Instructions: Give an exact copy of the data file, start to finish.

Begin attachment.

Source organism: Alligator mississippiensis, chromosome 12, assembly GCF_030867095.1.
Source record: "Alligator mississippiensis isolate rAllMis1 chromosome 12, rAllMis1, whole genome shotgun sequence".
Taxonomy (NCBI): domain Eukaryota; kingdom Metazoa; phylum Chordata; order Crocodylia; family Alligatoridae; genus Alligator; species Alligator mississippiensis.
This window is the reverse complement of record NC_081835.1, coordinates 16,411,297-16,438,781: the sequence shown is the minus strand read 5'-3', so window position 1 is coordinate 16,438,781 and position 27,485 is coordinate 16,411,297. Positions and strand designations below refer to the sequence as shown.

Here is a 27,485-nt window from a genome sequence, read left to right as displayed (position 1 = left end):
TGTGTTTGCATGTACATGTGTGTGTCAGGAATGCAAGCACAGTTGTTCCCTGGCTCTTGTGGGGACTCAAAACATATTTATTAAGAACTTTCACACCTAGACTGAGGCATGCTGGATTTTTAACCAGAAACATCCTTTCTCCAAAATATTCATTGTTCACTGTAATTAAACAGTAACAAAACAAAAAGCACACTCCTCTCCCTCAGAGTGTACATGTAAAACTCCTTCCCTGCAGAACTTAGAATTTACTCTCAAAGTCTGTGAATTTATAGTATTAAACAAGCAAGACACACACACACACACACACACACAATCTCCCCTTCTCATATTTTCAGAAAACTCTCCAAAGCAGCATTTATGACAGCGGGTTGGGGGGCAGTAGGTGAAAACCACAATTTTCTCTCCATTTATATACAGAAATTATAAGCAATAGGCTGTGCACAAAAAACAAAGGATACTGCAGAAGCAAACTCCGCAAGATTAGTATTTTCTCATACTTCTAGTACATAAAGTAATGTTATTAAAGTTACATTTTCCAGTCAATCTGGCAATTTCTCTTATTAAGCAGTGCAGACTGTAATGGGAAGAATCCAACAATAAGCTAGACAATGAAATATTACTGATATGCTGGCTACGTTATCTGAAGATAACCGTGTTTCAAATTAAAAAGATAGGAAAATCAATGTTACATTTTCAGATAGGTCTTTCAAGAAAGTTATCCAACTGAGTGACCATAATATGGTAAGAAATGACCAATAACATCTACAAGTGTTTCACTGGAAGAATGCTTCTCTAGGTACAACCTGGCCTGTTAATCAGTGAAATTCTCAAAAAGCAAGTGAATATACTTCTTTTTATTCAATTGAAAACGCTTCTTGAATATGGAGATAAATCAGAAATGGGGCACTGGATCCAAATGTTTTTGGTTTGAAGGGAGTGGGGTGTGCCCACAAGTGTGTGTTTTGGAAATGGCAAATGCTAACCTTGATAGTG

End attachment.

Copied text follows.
Source organism: Alligator mississippiensis, chromosome 12, assembly GCF_030867095.1.
Source record: "Alligator mississippiensis isolate rAllMis1 chromosome 12, rAllMis1, whole genome shotgun sequence".
Taxonomy (NCBI): domain Eukaryota; kingdom Metazoa; phylum Chordata; order Crocodylia; family Alligatoridae; genus Alligator; species Alligator mississippiensis.
This window is the reverse complement of record NC_081835.1, coordinates 16,411,297-16,438,781: the sequence shown is the minus strand read 5'-3', so window position 1 is coordinate 16,438,781 and position 27,485 is coordinate 16,411,297. Positions and strand designations below refer to the sequence as shown.

Here is a 27,485-nt window from a genome sequence, read left to right as displayed (position 1 = left end):
TGTGTTTGCATGTACATGTGTGTGTCAGGAATGCAAGCACAGTTGTTCCCTGGCTCTTGTGGGGACTCAAAACATATTTATTAAGAACTTTCACACCTAGACTGAGGCATGCTGGATTTTTAACCAGAAACATCCTTTCTCCAAAATATTCATTGTTCACTGTAATTAAACAGTAACAAAACAAAAAGCACACTCCTCTCCCTCAGAGTGTACATGTAAAACTCCTTCCCTGCAGAACTTAGAATTTACTCTCAAAGTCTGTGAATTTATAGTATTAAACAAGCAAGACACACACACACACACACACACACAATCTCCCCTTCTCATATTTTCAGAAAACTCTCCAAAGCAGCATTTATGACAGCGGGTTGGGGGGCAGTAGGTGAAAACCACAATTTTCTCTCCATTTATATACAGAAATTATAAGCAATAGGCTGTGCACAAAAAACAAAGGATACTGCAGAAGCAAACTCCGCAAGATTAGTATTTTCTCATACTTCTAGTACATAAAGTAATGTTATTAAAGTTACATTTTCCAGTCAATCTGGCAATTTCTCTTATTAAGCAGTGCAGACTGTAATGGGAAGAATCCAACAATAAGCTAGACAATGAAATATTACTGATATGCTGGCTACGTTATCTGAAGATAACCGTGTTTCAAATTAAAAAGATAGGAAAATCAATGTTACATTTTCAGATAGGTCTTTCAAGAAAGTTATCCAACTGAGTGACCATAATATGGTAAGAAATGACCAATAACATCTACAAGTGTTTCACTGGAAGAATGCTTCTCTAGGTACAACCTGGCCTGTTAATCAGTGAAATTCTCAAAAAGCAAGTGAATATACTTCTTTTTATTCAATTGAAAACGCTTCTTGAATATGGAGATAAATCAGAAATGGGGCACTGGATCCAAATGTTTTTGGTTTGAAGGGAGTGGGGTGTGCCCACAAGTGTGTGTTTTGGAAATGGCAAATGCTAACCTTGATAGTG